Tips on pricing new services
Tips on pricing new services

How to Price New Accounting Services

Feb 5th 2019
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So you’ve decided to offer software advisory services to your clients. Now what?

Well, first, there are some key questions to answer, including:

  • What do clients actually want from you and your firm?
  • Why are you offering these services?
  • How do they add value to your client and your firm?
  • How are you going to price these new services?

In addition, remember to focus on what resonates with new and existing clients alike and and why they choose to involve you in their business and their lives. This is your point of differentiation in the marketplace, that thing clients talk about when singing your praises to their friends and family.

If you’re not sure what it is, that’s okay. You can make it up; so long as you believe in it and articulate it, others will too. For my firm, the focus was enabling small business owners and their advisors to buy back time in their lives from their businesses by implementing simple, effective technology solutions.

What Do Clients Want, and What Can You Offer Them?

There are dozens of services clients would pay for if they knew you offered them. Ones that have a technology connection include:  

  • Business Software & Systems Reviews
  • Payroll Systems & Software Review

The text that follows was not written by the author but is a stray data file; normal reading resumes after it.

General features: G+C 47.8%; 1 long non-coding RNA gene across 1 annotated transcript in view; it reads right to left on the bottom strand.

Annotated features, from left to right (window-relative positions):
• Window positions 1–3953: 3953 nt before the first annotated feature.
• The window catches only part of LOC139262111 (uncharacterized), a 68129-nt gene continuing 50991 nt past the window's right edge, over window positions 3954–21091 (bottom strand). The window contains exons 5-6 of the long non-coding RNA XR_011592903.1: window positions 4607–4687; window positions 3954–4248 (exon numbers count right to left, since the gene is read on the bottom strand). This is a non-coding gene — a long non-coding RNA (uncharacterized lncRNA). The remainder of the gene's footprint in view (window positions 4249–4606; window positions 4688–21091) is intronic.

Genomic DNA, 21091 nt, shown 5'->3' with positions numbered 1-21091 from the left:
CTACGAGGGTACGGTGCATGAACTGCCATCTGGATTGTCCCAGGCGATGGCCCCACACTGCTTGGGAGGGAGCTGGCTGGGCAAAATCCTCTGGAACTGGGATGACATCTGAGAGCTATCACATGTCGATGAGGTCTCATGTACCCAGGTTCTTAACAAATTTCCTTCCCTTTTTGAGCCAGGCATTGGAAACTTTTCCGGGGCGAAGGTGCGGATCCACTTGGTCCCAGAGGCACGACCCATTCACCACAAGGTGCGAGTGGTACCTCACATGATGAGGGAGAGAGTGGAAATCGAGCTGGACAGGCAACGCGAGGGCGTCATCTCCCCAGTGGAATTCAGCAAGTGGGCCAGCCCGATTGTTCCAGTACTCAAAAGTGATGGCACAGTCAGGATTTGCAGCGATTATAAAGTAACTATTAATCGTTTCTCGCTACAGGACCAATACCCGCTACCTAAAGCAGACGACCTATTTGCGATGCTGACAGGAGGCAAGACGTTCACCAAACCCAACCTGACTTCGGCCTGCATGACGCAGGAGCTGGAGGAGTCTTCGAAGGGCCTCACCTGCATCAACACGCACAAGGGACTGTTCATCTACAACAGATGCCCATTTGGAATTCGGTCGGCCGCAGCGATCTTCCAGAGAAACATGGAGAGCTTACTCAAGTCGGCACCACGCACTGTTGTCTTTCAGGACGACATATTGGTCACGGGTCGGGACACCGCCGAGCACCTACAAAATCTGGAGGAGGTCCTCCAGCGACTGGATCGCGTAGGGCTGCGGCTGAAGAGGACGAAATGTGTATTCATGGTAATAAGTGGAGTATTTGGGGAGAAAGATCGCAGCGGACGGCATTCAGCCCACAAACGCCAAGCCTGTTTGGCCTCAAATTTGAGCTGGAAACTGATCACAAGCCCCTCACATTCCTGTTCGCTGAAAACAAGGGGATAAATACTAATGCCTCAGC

• Cloud Transition Strategy
  • Monthly Management Reporting
  • Business Process Outsourcing (BPO)
  • Software Setup & Installation
  • Ongoing Support (SLAs)
  • File Maintenance
  • Budget Setup and Analysis
  • App Integration
  • Virtual CFO Services

So what can you do to influence the client’s perceived value of what you are offering?

One thing to remember is that you are the “X Factor.” We buy from people we or others like, believe in and trust.  Your ability to relate to the client, understand their needs, connect with their core purpose and actively demonstrate empathy can go a long way to raising the perceived value of engaging you and your firm. In fact, I would recommend forgetting about pricing a service until you fully understand what the client wants. It could be:

  • Peace of mind
  • Certainty
  • Enhanced understanding of their business
  • Empathy
  • Experience
  • Trust
  • Connection
  • Communication at their level of understanding
  • Education/Knowledge Transfer
  • Empowerment

Take another look at this list, and put yourself in the shoes of your most recent client. How many of these list items were you conscious of when interacting with them? Would you buy from you (or others) if none of these elements existed?

Additionally, always remember they are paying you to get the job done right the first time. This is simply table stakes for the privilege of being a professional and servicing a client, and we should never gloss over this fact.

The introduction of a new service or product provides you with the opportunity to introduce a new pricing model.

Accounting and bookkeeping firms basically have three methods of pricing for services:

  • Fixed fee (a price set by the firm and sold to the client)
  • Value pricing (what is the outcome achieved by the service worth in the eyes of the individual client)
  • Hourly Rate (which creates uncertainty of the total cost for both the client and the firm).